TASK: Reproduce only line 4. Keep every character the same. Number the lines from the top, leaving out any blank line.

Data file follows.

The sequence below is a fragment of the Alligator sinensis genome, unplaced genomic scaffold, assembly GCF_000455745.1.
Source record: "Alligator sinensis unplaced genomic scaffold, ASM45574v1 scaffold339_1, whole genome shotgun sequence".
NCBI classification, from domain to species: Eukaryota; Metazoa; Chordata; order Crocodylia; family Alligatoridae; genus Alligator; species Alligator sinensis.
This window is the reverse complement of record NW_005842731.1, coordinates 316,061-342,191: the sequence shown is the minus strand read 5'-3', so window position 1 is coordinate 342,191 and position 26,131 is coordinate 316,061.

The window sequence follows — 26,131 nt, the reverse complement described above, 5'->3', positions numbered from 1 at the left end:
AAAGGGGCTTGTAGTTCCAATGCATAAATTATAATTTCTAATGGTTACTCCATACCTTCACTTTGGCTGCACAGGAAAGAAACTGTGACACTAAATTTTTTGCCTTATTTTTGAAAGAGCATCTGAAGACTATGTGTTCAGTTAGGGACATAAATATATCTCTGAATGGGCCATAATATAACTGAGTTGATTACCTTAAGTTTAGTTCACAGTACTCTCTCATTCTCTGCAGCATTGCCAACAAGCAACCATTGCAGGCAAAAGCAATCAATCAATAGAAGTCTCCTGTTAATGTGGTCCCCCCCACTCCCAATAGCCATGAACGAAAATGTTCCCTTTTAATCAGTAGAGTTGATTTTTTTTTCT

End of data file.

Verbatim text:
This window is the reverse complement of record NW_005842731.1, coordinates 316,061-342,191: the sequence shown is the minus strand read 5'-3', so window position 1 is coordinate 342,191 and position 26,131 is coordinate 316,061.